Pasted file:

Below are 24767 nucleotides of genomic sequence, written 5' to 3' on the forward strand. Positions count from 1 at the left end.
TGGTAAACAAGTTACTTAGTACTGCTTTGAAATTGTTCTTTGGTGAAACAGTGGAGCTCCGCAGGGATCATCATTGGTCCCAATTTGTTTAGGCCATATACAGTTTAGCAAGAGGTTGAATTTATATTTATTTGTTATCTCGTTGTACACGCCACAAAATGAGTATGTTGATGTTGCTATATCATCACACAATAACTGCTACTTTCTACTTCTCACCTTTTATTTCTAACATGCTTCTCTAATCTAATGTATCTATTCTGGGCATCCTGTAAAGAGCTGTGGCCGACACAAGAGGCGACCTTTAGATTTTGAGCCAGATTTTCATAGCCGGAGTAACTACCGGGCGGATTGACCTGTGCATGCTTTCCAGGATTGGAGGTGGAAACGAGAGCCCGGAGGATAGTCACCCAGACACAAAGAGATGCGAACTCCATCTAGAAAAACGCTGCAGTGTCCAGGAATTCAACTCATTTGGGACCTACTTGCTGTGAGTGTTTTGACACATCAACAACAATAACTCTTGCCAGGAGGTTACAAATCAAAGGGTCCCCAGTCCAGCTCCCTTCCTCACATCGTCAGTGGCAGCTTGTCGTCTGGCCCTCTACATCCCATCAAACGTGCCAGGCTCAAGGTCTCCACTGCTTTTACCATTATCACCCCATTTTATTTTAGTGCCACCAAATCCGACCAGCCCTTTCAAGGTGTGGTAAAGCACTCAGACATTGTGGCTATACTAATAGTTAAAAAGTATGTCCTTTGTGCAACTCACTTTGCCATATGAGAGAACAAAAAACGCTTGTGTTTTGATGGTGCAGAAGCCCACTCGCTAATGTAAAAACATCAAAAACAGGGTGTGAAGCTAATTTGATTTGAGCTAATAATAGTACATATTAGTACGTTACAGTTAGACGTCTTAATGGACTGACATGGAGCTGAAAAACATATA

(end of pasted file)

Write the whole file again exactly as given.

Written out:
Below are 24767 nucleotides of genomic sequence, written 5' to 3' on the forward strand. Positions count from 1 at the left end.
TGGTAAACAAGTTACTTAGTACTGCTTTGAAATTGTTCTTTGGTGAAACAGTGGAGCTCCGCAGGGATCATCATTGGTCCCAATTTGTTTAGGCCATATACAGTTTAGCAAGAGGTTGAATTTATATTTATTTGTTATCTCGTTGTACACGCCACAAAATGAGTATGTTGATGTTGCTATATCATCACACAATAACTGCTACTTTCTACTTCTCACCTTTTATTTCTAACATGCTTCTCTAATCTAATGTATCTATTCTGGGCATCCTGTAAAGAGCTGTGGCCGACACAAGAGGCGACCTTTAGATTTTGAGCCAGATTTTCATAGCCGGAGTAACTACCGGGCGGATTGACCTGTGCATGCTTTCCAGGATTGGAGGTGGAAACGAGAGCCCGGAGGATAGTCACCCAGACACAAAGAGATGCGAACTCCATCTAGAAAAACGCTGCAGTGTCCAGGAATTCAACTCATTTGGGACCTACTTGCTGTGAGTGTTTTGACACATCAACAACAATAACTCTTGCCAGGAGGTTACAAATCAAAGGGTCCCCAGTCCAGCTCCCTTCCTCACATCGTCAGTGGCAGCTTGTCGTCTGGCCCTCTACATCCCATCAAACGTGCCAGGCTCAAGGTCTCCACTGCTTTTACCATTATCACCCCATTTTATTTTAGTGCCACCAAATCCGACCAGCCCTTTCAAGGTGTGGTAAAGCACTCAGACATTGTGGCTATACTAATAGTTAAAAAGTATGTCCTTTGTGCAACTCACTTTGCCATATGAGAGAACAAAAAACGCTTGTGTTTTGATGGTGCAGAAGCCCACTCGCTAATGTAAAAACATCAAAAACAGGGTGTGAAGCTAATTTGATTTGAGCTAATAATAGTACATATTAGTACGTTACAGTTAGACGTCTTAATGGACTGACATGGAGCTGAAAAACATATA